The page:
If a murderous madman clicks “like” on a Facebook page, how much influence does said Facebook page hold over this murderous madman? Stephen LeDrew, a visiting professor of sociology at Memorial University, makes the logical leap from a Facebook like to a heavy psychic influence look like child’s play in a recent post on the University of Southern California’s Religious Dispatches website.
LeDrew seems to let his distaste of New Atheism’s figureheads lead to a game of logical hopscotch fit to train a child for the long jump. LeDrew’s essay starts in on author and neuroscientist Sam Harris, using Harris’s appearance on Real Time with Bill Maher as his pin. The piece immediately moves from a glib telling of Harris’s history to a comparison and association with Alexandre Bissonnette, the gunman who killed six and injured 19 in a Quebec City mosque shooting. This connection was made recklessly: Bissonnette “likes” evolutionary biologist and author Richard Dawkins, President Donald Trump, and French National Front President Marine Le Pen, therefore all had some level of influence on his dreadful crime.
On Bissonnette’s Facebook likes, LeDrew writes:
“The immediate reaction was to point to the toxic effect nationalists like Trump and Le Pen are having on our political culture, now materialized to tragic effect in what appears to be an ethnically motivated act of violence. But these defenders of a white Christian vision of nationhood have found curious allies in celebrity atheists like Dawkins and Harris, who echo their paranoid views of Muslims to their ostensibly liberal supporters.”
Ignoring Harris’s lack of appearance on Bissonnette’s Facebook like list, the tie between Harris and Dawkins’s criticisms of Islam, a Facebook like, and the in-bulk nationalism of Trump and Le Pen seems a jerry-built construction of an argument. Are we to read a killer’s Facebook likes as a fortune teller reads leaves at the bottom of a teacup? Are we to assume Facebook status updates from comedy show Mr. Bean or fast-food restaurant Pizza Hut – two other pages Bissonnette liked – had something to do with the Bissonnette’s anti-Muslim bigotry? I fail to see where the line would be between ideology and Facebook activity.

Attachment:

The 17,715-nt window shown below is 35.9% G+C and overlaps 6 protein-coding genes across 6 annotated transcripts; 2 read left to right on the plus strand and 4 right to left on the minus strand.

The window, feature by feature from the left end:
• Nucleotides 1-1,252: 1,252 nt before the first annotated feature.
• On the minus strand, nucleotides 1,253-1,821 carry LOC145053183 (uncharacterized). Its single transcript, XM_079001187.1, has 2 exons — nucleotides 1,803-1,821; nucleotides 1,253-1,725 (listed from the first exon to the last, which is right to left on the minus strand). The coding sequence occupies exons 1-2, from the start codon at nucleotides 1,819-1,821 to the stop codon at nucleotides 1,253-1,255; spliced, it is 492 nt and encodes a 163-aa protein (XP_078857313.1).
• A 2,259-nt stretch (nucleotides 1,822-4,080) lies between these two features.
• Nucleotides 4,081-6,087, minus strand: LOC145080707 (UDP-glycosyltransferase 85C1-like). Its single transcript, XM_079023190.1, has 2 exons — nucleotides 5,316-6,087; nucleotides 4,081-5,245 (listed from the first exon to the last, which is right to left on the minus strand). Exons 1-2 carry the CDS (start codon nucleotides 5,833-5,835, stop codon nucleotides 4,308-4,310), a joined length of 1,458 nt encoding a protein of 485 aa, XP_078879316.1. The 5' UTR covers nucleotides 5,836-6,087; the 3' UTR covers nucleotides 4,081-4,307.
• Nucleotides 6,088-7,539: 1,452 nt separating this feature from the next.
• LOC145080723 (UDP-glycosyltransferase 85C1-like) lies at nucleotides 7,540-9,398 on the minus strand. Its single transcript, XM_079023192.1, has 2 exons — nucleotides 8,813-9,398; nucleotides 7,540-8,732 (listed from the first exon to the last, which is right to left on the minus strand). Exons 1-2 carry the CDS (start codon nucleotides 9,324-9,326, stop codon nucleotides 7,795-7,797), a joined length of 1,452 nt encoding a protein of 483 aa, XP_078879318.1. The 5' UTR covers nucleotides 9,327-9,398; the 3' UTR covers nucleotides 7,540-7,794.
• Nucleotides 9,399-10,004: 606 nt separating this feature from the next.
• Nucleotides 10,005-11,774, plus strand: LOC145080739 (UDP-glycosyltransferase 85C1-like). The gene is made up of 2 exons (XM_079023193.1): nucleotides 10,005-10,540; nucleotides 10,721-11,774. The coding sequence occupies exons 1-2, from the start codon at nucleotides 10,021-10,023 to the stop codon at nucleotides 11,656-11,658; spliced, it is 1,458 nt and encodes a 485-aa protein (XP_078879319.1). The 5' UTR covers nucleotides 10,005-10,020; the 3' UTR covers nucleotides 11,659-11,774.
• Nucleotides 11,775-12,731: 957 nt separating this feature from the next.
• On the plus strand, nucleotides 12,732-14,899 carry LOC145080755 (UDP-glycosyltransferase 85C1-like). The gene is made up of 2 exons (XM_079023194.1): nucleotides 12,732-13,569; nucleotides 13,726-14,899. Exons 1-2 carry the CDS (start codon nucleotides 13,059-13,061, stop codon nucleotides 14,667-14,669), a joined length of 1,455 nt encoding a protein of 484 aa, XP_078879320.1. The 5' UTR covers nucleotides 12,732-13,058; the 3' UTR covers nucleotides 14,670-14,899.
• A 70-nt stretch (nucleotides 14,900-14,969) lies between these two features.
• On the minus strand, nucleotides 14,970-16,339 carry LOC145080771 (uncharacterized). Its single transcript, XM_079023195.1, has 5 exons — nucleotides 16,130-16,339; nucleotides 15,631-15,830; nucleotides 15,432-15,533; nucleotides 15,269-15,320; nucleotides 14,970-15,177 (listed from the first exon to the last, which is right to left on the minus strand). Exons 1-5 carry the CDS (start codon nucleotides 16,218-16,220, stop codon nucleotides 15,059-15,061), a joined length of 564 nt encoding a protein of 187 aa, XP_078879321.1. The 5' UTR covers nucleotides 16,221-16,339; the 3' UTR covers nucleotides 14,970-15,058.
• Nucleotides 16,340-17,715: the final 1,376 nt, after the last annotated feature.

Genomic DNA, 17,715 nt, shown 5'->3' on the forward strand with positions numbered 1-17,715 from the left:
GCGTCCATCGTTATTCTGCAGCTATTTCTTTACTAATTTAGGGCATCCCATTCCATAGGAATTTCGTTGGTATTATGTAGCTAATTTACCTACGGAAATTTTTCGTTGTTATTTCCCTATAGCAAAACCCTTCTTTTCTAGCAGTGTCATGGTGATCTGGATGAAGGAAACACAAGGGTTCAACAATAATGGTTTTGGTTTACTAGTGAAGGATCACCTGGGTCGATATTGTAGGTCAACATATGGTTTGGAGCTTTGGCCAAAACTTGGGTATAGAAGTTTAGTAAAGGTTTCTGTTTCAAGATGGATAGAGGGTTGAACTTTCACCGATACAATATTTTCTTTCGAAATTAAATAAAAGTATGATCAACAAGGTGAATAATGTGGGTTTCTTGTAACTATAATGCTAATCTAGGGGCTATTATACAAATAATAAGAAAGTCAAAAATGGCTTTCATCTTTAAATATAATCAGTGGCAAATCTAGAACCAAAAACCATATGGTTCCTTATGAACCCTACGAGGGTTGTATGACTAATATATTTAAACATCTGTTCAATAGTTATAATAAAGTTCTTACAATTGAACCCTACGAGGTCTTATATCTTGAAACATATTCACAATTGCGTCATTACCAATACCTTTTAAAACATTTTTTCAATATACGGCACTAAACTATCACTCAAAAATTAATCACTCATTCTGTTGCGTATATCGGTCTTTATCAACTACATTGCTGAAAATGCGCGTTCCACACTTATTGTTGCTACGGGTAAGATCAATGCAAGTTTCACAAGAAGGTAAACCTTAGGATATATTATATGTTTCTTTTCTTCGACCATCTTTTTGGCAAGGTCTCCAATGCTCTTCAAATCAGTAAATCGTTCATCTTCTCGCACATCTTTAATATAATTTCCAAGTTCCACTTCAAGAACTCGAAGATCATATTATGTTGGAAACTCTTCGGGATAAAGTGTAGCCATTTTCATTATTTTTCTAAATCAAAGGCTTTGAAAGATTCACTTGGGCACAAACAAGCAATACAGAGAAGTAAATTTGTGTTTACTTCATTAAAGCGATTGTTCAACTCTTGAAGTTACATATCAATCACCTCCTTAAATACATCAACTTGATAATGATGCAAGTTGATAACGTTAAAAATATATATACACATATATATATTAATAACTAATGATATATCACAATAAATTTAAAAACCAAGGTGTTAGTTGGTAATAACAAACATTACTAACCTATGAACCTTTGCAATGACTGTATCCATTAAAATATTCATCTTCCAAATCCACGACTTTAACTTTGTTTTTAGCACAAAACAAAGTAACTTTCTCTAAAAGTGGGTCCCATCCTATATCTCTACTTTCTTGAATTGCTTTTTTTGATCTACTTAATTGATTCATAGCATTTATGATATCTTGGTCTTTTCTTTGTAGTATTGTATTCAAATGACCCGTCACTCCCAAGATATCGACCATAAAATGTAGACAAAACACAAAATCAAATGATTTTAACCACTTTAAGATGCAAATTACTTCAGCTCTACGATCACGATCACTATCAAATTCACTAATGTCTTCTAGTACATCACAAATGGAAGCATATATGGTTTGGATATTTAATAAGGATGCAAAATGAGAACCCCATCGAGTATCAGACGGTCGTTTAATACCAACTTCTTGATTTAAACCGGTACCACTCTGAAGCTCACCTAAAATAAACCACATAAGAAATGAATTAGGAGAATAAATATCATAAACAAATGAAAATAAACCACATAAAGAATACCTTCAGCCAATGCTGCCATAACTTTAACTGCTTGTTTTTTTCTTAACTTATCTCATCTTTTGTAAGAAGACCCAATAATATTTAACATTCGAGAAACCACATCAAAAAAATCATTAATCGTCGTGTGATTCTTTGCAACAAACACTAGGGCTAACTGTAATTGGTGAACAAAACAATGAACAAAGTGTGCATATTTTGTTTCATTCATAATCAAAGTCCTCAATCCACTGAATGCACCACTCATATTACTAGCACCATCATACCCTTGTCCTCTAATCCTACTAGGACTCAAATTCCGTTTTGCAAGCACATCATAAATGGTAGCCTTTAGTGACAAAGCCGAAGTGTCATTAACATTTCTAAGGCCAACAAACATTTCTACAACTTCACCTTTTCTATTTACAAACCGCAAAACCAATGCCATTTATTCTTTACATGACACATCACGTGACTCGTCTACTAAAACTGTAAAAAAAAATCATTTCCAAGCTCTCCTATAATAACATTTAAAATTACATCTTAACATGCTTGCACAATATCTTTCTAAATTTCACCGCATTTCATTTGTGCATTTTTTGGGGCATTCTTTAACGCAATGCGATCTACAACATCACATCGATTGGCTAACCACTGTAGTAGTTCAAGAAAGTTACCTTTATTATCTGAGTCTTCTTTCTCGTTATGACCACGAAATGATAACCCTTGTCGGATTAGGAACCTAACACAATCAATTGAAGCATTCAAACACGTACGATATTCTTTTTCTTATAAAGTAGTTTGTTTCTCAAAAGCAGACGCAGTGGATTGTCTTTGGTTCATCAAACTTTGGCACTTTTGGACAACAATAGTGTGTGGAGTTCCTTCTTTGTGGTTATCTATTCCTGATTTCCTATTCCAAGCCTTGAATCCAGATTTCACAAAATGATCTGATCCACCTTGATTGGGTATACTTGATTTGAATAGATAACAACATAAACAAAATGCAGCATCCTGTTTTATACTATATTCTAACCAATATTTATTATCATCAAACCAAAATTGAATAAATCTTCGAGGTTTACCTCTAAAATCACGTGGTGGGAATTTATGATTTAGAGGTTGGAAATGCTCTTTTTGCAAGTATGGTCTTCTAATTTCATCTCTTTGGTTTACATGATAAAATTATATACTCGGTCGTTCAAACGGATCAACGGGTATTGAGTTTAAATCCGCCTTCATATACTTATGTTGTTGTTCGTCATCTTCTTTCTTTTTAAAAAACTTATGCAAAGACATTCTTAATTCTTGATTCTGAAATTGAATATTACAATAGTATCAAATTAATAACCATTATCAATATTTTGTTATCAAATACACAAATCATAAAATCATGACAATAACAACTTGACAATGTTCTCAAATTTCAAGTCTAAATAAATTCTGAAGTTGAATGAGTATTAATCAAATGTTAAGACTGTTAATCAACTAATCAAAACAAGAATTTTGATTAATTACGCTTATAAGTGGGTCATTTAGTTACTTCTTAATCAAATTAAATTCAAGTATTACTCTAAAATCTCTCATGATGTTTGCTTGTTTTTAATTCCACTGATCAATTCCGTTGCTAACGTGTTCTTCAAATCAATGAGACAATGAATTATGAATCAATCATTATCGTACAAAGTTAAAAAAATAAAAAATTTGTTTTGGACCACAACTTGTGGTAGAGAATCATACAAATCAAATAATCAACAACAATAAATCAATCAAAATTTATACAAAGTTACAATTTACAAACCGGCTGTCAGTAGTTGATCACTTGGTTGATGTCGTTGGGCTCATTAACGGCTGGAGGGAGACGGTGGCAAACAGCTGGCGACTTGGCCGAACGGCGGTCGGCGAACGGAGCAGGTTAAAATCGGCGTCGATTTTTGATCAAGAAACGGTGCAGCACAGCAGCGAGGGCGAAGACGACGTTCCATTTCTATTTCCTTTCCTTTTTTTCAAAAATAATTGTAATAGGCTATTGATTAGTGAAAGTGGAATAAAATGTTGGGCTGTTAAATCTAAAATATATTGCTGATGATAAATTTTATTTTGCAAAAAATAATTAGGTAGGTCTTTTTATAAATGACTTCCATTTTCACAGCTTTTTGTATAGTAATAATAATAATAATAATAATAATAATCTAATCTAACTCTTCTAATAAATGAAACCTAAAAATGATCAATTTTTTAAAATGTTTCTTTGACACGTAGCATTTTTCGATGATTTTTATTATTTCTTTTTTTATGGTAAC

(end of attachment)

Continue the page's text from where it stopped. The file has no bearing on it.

Does criticism of religion beget bigotry? To this point, LeDrew says: “Whether intended or not, they have granted a veneer of intellectual legitimacy to ethnic nationalism and xenophobia. Harris has explicitly said that, in Europe, it is fascists who have the correct vision of how to deal with Muslims.”
LeDrew hyperlinks Harris’s “explicitly said” statement to a quote mined by Al Jazeera in which Harris was quoted to say: “The people who speak most sensibly about the threat that Islam poses to Europe are actually fascists.” This, on its face, is a repellant statement. However, one gets quite a different impression and an entirely different message when seeing Harris’s full quote in its original context: “The people who speak most sensibly about the threat that Islam poses to Europe are actually fascists. To say that this does not bode well for liberalism is an understatement: It does not bode well for the future of civilization.”
The crux of LeDrew’s argument is this: Harris, Dawkins, and other atheists – “New” or otherwise – who criticize Islam or conflate the religion with terrorism in any way that feels bigoted, even to the least careful listener, is actively harming the atheist canon. He writes: “Atheists must consider whether the views of Muslims promoted by their most prominent representatives are helping or hurting the cause of secularism, given that anti-Muslim hysteria was so effectively harnessed by the Christian dominionists who have seized control of the American government through an uneasy alliance with a secular billionaire sociopath.”
While it’s true that anti-Islamic bigotry has been a mainstay of the far right’s assent to power across the world, any thinking person unaffected by the Balkinization of our current political climate should be able to see that there is a problem well worth discussing no matter which side extremists are jumping toward. Arguments make for strange bed fellows, especially to those of different opinion. It is often less about the argument than the logic and reasoning one uses to get to their argument. While Harris and Dawkins have spent hundreds of pages spelling out their arguments and criticisms, politicians like Trump and Le Pen’s contempt of Islam could be summed up in a page or less.